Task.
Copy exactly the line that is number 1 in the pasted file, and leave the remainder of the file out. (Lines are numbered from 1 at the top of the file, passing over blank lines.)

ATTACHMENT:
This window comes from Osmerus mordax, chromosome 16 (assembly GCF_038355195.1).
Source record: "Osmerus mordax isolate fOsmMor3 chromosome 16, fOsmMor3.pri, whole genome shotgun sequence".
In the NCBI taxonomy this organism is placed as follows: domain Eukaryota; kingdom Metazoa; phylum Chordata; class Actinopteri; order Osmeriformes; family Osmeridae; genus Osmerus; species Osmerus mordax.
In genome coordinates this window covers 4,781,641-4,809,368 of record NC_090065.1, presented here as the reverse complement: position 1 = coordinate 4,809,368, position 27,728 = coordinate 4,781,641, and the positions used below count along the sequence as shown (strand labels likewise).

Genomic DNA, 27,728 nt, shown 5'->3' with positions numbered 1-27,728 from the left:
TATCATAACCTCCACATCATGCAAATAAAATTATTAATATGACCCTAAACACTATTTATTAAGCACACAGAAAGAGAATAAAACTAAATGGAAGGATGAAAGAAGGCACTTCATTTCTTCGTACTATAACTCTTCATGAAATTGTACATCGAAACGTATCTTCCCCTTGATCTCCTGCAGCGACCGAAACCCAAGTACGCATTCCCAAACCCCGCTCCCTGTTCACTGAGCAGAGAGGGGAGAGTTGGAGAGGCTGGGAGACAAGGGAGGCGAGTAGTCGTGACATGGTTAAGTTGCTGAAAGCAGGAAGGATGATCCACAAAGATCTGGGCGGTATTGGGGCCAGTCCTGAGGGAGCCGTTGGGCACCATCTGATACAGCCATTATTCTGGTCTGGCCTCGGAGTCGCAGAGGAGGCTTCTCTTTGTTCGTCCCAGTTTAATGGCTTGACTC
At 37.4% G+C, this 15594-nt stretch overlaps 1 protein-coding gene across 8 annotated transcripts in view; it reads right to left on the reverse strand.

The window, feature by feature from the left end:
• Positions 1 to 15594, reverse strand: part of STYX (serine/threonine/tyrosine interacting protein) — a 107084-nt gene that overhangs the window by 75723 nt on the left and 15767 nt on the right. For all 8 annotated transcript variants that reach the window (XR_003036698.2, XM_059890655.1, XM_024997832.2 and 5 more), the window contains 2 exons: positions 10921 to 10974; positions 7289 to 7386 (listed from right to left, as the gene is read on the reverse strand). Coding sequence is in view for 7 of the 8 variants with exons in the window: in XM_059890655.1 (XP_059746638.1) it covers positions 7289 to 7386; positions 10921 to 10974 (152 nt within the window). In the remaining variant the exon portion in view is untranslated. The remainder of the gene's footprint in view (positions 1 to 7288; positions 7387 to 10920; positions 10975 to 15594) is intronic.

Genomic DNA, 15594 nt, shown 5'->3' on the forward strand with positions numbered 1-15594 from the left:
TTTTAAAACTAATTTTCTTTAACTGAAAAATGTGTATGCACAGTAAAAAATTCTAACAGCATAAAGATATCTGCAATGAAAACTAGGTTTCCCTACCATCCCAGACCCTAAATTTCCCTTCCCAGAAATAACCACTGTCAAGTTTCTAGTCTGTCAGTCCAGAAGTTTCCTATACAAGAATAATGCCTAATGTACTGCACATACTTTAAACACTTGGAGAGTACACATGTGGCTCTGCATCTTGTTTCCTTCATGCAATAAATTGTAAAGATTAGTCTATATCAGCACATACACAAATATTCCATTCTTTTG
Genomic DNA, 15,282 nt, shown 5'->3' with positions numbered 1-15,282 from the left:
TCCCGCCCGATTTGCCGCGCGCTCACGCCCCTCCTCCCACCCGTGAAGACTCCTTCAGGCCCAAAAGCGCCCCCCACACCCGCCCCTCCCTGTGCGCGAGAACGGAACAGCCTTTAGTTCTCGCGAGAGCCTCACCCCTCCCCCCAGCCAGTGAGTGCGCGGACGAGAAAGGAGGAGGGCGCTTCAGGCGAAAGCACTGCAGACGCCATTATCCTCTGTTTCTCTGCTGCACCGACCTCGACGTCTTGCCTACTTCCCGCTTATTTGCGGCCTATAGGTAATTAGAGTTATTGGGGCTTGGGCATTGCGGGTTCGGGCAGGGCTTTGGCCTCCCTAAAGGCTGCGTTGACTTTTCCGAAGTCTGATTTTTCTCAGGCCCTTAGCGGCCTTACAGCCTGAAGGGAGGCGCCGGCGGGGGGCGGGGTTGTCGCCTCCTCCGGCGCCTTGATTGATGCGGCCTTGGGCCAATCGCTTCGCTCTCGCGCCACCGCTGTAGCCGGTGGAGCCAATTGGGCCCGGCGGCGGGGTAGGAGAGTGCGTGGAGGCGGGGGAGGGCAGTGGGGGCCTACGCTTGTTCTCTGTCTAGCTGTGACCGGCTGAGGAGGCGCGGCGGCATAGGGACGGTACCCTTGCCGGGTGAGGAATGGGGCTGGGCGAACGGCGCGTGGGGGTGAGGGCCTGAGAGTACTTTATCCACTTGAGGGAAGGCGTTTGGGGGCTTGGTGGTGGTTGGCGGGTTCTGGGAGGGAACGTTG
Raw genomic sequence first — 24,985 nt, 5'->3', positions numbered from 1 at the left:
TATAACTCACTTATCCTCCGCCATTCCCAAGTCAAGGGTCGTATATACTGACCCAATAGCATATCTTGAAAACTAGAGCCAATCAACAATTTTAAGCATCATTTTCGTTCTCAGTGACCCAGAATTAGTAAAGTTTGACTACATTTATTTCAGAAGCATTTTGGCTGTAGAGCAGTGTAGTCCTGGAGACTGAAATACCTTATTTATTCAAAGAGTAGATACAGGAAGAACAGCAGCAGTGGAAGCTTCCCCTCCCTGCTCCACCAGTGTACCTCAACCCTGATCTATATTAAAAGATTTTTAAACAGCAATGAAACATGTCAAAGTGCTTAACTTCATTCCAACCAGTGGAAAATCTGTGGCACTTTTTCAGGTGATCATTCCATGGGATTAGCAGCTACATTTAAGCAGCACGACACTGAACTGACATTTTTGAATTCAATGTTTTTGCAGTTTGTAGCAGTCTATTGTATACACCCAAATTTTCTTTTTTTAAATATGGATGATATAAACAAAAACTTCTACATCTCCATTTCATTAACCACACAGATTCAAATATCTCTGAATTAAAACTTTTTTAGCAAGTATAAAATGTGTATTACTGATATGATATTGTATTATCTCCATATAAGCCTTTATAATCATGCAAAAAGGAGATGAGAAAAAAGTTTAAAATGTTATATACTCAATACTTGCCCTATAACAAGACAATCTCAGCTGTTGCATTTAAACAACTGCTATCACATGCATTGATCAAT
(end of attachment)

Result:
This window comes from Osmerus mordax, chromosome 16 (assembly GCF_038355195.1).